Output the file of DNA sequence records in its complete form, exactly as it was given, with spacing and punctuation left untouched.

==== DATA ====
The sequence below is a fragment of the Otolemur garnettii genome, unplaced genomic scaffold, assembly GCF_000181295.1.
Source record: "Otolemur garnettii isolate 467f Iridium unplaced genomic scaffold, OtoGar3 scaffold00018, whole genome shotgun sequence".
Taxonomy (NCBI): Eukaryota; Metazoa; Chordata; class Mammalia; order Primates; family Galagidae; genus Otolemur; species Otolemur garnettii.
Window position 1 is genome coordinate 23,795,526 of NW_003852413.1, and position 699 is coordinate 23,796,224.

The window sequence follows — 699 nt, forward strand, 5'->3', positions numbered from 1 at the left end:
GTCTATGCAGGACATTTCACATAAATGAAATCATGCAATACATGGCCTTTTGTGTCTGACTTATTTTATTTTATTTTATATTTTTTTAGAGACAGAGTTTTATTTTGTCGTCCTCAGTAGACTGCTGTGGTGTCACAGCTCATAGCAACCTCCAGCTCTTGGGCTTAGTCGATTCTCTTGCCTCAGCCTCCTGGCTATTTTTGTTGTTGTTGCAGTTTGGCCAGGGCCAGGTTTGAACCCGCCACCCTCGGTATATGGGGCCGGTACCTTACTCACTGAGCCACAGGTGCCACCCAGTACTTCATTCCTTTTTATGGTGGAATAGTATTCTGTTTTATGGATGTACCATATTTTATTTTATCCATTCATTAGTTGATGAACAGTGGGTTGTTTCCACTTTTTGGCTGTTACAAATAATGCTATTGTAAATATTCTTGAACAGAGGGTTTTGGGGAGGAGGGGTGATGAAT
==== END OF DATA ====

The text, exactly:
The sequence below is a fragment of the Otolemur garnettii genome, unplaced genomic scaffold, assembly GCF_000181295.1.
Source record: "Otolemur garnettii isolate 467f Iridium unplaced genomic scaffold, OtoGar3 scaffold00018, whole genome shotgun sequence".
Taxonomy (NCBI): Eukaryota; Metazoa; Chordata; class Mammalia; order Primates; family Galagidae; genus Otolemur; species Otolemur garnettii.
Window position 1 is genome coordinate 23,795,526 of NW_003852413.1, and position 699 is coordinate 23,796,224.

The window sequence follows — 699 nt, forward strand, 5'->3', positions numbered from 1 at the left end:
GTCTATGCAGGACATTTCACATAAATGAAATCATGCAATACATGGCCTTTTGTGTCTGACTTATTTTATTTTATTTTATATTTTTTTAGAGACAGAGTTTTATTTTGTCGTCCTCAGTAGACTGCTGTGGTGTCACAGCTCATAGCAACCTCCAGCTCTTGGGCTTAGTCGATTCTCTTGCCTCAGCCTCCTGGCTATTTTTGTTGTTGTTGCAGTTTGGCCAGGGCCAGGTTTGAACCCGCCACCCTCGGTATATGGGGCCGGTACCTTACTCACTGAGCCACAGGTGCCACCCAGTACTTCATTCCTTTTTATGGTGGAATAGTATTCTGTTTTATGGATGTACCATATTTTATTTTATCCATTCATTAGTTGATGAACAGTGGGTTGTTTCCACTTTTTGGCTGTTACAAATAATGCTATTGTAAATATTCTTGAACAGAGGGTTTTGGGGAGGAGGGGTGATGAAT